What works best in this film, though, are the strong performances. McConville (who was so good in 2018’s 1% ) pulls off the difficult task of playing such a shattered character. Sveen is believable as the grieving sister determined to learn the truth and bring her brother home and the two of them work well in the push-me-pull- you balance of a relationship that is on the knife edge between a strong attraction and a terrible truth. Sheridan (in flashbacks) is equally good as Josh who looks up to Seth like an older brother. When the truth is finally revealed, the relationship between both the actors and their characters is what keeps things from becoming overplayed. Jessi Robertson also delivers a great performance as the daughter who is older and wiser and more forgiving than her years but Owen as Pennyshaw and Rees as Seth’s wife are both wasted talents in roles that are underwritten and two dimensional.
The film is well shot by Wade Muller finding the right tonal differentiation between the scenes in Myanmar and the scenes at home and the special effects by Clint Ingram bring a good dose of realism to the scenes of conflict.
Escape and Evasion makes a good fist of telling a story that is timely and important and whilst the writing sometimes lets it down, the performances carry the story across the weaknesses to deliver a film that’s certainly worth a look.
Jack Cunningham (Affleck) is an aimless man, stuck in a dead-end construction job and isolated from his family. The film wastes no time establishing his dependence on alcohol: there’s an esky in the backseat of his truck after work every day, followed by trips to the local dive bar at night. Having been a basketball prodigy in his youth, Jack is approached by his old high school to coach their struggling team. He accepts, seemingly because he has nothing to lose. You might assume this leads to a cliched story about the coach and team each helping the other get back on their feet, but THE WAY BACK subtly subverted my expectations.
Bad Ingelsby’s script essentially blends two depictions of alcoholism I’ve seen on screen before: the showy powderkeg, and the sneak. While Jack’s friends and family do see him drink until an angry outburst (or becoming paralytic), he’s also the kind of guy who hides drinks in keep cups and empty sodas just to get up in the morning. It’s a confronting choice that feels influenced by the actor portraying him, as Affleck’s hulking frame and macho posturing made me genuinely afraid for the other characters in his moments of rage. Simultaneously, he’s been vocal about his real-life struggles with alcoholism and brings a sense of resignation to the film’s quieter moments, like Jack drinking in the shower. There’s something heartbreaking about seeing such a well-known face glazy-eyed and permanently puffy from a hangover, fixed in an utterly indifferent expression. Although most of Affleck’s career plaudits have come from writing, directing and producing, THE WAY BACK is a reminder of his acting talent.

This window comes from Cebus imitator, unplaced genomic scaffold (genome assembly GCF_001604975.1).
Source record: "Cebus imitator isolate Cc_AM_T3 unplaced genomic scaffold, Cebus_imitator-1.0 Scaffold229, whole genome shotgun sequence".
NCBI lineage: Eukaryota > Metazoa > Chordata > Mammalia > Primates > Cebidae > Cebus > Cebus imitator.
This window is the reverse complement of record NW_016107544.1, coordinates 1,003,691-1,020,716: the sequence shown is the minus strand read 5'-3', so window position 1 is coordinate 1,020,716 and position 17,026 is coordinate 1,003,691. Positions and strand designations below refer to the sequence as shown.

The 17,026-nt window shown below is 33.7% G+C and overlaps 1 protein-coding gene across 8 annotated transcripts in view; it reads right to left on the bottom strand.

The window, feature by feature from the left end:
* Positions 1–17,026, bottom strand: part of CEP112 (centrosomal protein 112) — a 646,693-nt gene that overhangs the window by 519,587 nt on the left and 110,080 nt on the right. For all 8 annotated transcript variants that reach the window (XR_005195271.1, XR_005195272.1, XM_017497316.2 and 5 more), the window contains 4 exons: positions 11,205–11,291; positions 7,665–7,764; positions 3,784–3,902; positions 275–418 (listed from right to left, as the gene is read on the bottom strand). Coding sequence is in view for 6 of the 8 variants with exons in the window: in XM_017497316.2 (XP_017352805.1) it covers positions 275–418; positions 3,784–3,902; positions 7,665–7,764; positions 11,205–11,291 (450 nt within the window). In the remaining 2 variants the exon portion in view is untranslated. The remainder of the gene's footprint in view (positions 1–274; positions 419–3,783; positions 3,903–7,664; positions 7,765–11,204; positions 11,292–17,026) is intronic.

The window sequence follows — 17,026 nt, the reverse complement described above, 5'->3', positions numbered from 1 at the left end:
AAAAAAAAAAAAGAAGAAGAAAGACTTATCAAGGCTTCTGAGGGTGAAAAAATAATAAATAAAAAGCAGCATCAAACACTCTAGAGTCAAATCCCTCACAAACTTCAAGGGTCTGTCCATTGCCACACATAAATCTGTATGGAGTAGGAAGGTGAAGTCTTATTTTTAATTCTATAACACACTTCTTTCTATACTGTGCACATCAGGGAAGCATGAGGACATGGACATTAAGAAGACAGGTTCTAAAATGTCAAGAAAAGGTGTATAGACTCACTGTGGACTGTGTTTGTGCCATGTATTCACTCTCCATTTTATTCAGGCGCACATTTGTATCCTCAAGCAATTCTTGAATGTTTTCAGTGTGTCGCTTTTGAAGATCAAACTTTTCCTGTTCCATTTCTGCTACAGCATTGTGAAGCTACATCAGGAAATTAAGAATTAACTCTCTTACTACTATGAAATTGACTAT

Jack similarly anchors the other half of the film: the rookie coach turned reluctant role model. It helps that the basketball sequences are energetic and well-shot anyway, but Affleck’s red-faced yelling perfectly conveys his love of the game through a full gamut of emotions, from joy to frustration and makes it easy for the audience to invest. Honestly, from this point I expected THE WAY BACK to find its groove as a heart-warming moral about recovery; in fact, Jack isn’t even shown drinking for most of the second act. This makes it all the more surprising and effective when the story provides context for his depression. It’s a devastating backstory which I won’t spoil, and makes sense given what we know about the character instead of feeling like cheap emotional manipulation.
Unfortunately, the script spends so much time developing its lead that the rest of the film is somewhat vague. The supporting cast aren’t given arcs or many lines apart from Javina Gavankar as Jack’s estranged wife Angela; some of the players in his team are basically glorified extras. No one is outright bad per se and perhaps exploring everyone’s motivations would’ve felt too similar to a straightforward sports drama, though I still felt this was a missed opportunity to establish the audience’s connection with them. There are still elements beyond Affleck that I enjoyed, particularly Rob Simonsen’s beautiful piano-driven score which produces a new, equally memorable motif for each of Jack’s moods and struggles. Overall though, I can’t help but wonder if THE WAY BACK would’ve had more to say about addiction if it didn’t rely on its star being so compelling.
I see THE WAY BACK as simple filmmaking done well. It’s thoughtfully directed, has an emotional story and features a career-highlight performance from a Hollywood darling, all of which will surely make it easy to rewatch. Despite it failing to escape some of the sports drama clichés you’d expect, its twists set it apart as an engaging character study.